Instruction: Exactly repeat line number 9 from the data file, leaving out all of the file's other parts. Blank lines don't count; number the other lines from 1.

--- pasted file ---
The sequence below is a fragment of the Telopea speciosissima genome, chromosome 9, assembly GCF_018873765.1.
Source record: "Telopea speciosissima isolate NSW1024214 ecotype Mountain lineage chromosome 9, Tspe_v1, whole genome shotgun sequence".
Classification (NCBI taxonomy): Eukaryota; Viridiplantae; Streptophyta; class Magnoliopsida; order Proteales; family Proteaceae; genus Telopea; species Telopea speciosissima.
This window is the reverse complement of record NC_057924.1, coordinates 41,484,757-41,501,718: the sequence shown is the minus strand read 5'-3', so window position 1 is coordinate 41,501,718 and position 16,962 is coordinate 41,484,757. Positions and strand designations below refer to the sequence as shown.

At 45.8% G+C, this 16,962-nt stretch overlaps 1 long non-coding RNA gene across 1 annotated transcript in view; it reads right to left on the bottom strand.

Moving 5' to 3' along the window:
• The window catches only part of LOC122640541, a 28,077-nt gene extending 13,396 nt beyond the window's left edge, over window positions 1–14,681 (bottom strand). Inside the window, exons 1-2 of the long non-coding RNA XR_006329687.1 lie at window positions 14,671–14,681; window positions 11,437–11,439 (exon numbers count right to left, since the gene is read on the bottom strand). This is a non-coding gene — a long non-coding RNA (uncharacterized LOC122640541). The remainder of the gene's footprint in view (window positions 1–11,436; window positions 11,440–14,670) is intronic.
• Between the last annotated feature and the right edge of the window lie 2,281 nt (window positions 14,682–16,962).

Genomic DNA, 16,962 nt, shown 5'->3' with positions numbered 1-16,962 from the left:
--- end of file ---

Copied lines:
Genomic DNA, 16,962 nt, shown 5'->3' with positions numbered 1-16,962 from the left: